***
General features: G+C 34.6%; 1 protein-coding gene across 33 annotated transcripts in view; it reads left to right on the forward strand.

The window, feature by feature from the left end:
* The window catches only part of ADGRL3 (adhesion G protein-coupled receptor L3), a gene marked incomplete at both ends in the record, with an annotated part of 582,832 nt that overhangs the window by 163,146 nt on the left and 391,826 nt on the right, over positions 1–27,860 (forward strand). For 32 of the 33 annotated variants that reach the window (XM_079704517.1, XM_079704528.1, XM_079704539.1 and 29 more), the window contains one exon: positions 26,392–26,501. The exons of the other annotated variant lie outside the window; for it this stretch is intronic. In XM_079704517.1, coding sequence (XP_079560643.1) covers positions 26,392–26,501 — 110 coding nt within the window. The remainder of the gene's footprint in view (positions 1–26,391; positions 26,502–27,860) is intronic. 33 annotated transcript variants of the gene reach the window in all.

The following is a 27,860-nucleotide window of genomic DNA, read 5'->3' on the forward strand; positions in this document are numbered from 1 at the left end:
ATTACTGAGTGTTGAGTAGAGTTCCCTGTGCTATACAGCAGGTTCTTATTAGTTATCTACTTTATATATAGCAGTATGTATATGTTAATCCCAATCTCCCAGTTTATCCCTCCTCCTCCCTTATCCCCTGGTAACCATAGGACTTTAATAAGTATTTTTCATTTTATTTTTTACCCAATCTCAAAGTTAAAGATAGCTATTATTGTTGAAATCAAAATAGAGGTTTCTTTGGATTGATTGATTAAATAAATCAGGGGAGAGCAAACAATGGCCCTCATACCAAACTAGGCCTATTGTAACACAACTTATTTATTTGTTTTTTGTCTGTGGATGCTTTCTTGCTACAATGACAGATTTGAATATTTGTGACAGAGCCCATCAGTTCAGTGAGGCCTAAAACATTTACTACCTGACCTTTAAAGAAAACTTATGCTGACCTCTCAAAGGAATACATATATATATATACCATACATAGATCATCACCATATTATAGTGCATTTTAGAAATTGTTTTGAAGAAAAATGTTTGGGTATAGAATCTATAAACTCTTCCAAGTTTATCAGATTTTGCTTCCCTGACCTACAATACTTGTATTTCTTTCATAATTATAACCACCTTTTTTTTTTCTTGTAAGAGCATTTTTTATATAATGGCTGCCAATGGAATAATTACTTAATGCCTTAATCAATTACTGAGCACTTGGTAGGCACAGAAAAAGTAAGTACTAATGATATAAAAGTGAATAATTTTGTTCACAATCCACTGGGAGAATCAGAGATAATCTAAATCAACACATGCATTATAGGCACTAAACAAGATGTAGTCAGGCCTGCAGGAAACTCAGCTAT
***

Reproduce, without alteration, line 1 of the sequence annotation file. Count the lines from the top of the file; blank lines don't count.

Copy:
General features: G+C 34.6%; 1 protein-coding gene across 33 annotated transcripts in view; it reads left to right on the forward strand.